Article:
Selected Passages from Hungarian-Ottoman Wars between 1372-1699

The end of the Perényi-story, and a few words about the Crimean Tatars

the signature of Loboczky Mátyás, 1551

I am going to translate you the letter of a Hungarian nobleman, Loboczki Mátyás that he had written to King Habsburg Ferdinand I on 01 January 1539. It contains some details about the story of Lord Perényi Péter and his son as well as a few interesting info about why the Ottomans disliked taking Hungarian boys for turning them into Janissaries. Note, I am using the Eastern name order as far as Hungarian names are concerned. As for the full story, don’t miss the two previous parts of the Perényi-story, you can read them here:

Part One:

Part Two:

Loboczki was a diplomat of the age, later he became a faithful man of Queen Isabella, the widow of King Szapolyai János. The letter of Loboczki to Habsburg Ferdinand goes like this:
„I have wanted to write to Your Majesty about what I had heard because it was not only from empty hearsay but from real sources. Let Your Majesty be informed that the Sultan of the Turks (Suleiman) when returning from his campaign of Moldova, crossed the Danube River and summoned those Sanjak beys who are living along the Hungarian Borderland and called two pashas and addressed them with this question:
-You who live on the Borderland of Hungary, you have come to know the Hungarian lords and you know about their reputation. Tell me, then, whether you know any of them who are not traitors.
It was Pasha Aias (?) who answered him with a smile:
– I know not any except Lord Perényi Péter.
Answered the Sultan to this, saying:
– Since the creation of the Earth, there has not been and is not a bigger traitor than Perényi Péter. He had betrayed me twice so far, then he betrayed King János (Szapolyai), King Habsburg Ferdinand, and his own son, his own kin whom I have in my hand. I had taken the son of Perényi Péter to my hand because I knew that King János was lacking an heir and I wanted to make either Péter or his son the king of Hungary after the death of King János. But now I see that the blood of this traitor is not fitting to kingship. – said the Sultan. The Sanjak Bey of Szendrő (Smedorevo) said to this:
– My Sultan, you should never believe that a Hungarian could ever be born into this world who would not be a traitor. The Turks have already learned the serious betrayals of the Hungarians by paying a high price for them. Such treasons which we have never seen in any nation of humankind. Behold, even those Hungarian children we had happened to take into captivity, dared to betray their lords. However well we treated them and whatever we had wasted on them. Many of their lords were killed in their sleep so however young our Hungarian prisoner should be, we never trust them. – It was said by the Bey of Szendrő but others made similar testimonies about the Hungarians.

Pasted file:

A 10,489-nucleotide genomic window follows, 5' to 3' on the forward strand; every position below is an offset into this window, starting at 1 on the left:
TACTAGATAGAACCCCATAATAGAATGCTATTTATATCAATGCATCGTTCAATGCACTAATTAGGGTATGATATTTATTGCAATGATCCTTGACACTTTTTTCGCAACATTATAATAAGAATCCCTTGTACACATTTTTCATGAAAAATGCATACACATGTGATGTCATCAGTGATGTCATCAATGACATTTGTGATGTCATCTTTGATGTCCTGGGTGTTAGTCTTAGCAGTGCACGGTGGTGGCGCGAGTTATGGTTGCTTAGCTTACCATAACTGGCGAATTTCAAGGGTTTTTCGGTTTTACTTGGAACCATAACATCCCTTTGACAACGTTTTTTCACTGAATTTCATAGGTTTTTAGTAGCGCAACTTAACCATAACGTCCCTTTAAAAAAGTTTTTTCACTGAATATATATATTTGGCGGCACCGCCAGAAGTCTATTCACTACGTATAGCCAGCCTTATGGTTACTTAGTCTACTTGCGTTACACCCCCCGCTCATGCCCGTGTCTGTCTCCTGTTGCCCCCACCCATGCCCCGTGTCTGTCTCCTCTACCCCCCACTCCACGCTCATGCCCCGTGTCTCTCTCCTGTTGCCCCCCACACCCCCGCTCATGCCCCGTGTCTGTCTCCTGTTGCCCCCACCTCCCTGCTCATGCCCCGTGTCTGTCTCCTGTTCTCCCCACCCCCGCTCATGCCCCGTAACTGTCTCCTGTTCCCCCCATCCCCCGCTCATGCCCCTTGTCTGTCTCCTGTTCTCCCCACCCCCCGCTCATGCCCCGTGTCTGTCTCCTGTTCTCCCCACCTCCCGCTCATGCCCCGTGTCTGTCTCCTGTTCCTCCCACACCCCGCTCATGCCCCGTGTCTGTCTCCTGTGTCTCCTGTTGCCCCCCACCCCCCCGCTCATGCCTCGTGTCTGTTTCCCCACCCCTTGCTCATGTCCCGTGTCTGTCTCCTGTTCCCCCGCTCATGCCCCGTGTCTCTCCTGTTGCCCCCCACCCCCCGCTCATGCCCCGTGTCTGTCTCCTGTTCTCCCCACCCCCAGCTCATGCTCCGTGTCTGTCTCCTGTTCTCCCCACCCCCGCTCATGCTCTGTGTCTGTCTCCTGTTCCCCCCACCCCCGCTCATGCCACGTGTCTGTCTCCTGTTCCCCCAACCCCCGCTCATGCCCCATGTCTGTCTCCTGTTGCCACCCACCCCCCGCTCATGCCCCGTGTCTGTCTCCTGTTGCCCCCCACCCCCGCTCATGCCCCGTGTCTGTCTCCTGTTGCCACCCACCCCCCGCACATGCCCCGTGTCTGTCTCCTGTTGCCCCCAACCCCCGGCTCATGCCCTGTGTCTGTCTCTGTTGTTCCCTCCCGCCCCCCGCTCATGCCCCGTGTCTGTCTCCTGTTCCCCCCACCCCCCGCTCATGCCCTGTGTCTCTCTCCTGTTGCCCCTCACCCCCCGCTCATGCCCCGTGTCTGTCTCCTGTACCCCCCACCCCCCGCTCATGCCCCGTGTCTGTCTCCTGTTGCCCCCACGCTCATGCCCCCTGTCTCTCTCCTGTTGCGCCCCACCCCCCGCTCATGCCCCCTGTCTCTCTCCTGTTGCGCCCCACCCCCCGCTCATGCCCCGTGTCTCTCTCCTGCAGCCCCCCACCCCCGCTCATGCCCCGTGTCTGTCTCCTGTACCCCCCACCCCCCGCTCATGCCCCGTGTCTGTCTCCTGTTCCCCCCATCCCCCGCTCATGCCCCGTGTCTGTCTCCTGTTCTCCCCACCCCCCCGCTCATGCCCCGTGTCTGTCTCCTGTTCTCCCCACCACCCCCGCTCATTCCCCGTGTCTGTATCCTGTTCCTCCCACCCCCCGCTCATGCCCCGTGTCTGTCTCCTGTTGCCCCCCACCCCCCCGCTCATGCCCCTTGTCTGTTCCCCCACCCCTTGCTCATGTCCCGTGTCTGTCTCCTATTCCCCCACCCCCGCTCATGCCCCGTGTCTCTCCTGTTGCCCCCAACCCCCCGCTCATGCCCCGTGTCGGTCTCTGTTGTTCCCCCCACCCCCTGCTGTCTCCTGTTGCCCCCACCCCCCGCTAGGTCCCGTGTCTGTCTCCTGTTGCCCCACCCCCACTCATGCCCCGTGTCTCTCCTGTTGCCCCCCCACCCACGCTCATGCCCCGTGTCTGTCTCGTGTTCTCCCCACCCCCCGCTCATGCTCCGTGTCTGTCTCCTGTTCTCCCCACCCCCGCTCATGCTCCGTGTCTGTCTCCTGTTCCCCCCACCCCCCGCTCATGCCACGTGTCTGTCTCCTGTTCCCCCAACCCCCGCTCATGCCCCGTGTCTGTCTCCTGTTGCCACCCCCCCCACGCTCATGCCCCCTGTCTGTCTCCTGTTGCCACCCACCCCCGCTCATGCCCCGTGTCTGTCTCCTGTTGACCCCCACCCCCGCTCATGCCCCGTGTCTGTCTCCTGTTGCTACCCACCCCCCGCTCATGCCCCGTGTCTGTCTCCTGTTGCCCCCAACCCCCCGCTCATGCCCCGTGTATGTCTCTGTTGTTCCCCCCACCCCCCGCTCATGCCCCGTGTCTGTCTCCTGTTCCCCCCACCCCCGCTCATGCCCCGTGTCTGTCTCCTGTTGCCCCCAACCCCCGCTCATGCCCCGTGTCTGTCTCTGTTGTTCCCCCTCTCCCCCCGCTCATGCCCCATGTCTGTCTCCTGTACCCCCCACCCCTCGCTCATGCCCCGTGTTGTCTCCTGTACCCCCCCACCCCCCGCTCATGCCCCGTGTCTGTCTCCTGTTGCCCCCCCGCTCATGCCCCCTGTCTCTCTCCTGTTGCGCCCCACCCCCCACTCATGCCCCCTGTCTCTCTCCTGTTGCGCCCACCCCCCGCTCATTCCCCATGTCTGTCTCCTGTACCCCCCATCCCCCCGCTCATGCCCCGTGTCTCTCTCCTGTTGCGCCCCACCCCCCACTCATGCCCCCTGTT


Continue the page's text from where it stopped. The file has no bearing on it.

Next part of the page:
Erhard Schön: Ottoman slave market, 1532

Hearing all this, the Sultan rose his hand and swore an oath, saying that he would like to move to Hungary with his whole army and he would either die there with all of his men or he would exterminate the clans of the Hungarians from the surface of Hungary.
In order to meet this plan, the Sultan sent his Wallachians who we call „posts” to the Tatar khans who were rivaling among each other so as to make peace between them and make them ready to march against Hungary by next summer. (…) The Turk Sultan has made an oath and decided to settle the Tatar nation on the fields of Hungary around the Tisza River and uproot and annihilate the Hungarian nation.”


The forefathers of the Crimean Tatars

The first Tatar destruction in 1241 in the Chronicle of Thuróczy (published in 1488)

Many people think that the Mongolians (we called them Tatars) had invaded Hungary just twice: once in 1241-42 and later in 1285. We know how destructive the first attack was in 1241 but the Mongols were promptly defeated in 1285. Note, according to the latest research, the first invasion had not been so severe as historians thought it, though. The Mongols withdrew their forces from the Kingdom of Hungary in 1242, not just because of their internal troubles. The Hungarian medieval army was more effective against them because it included western and eastern elements: it was why the Hungarians have always been so successful against the eastern nomads and against the western attacks at the same time. Let us not forget, that King Béla IV was strong enough and was able to take back the western counties of Hungary quite easily from the Germans right after the Mongolians’ withdrawal. The birth of the Crimean Khaganate also dates back to the 13th century. Later, they have attacked Hungary and Transylvania many times.

The Crimean Khaganate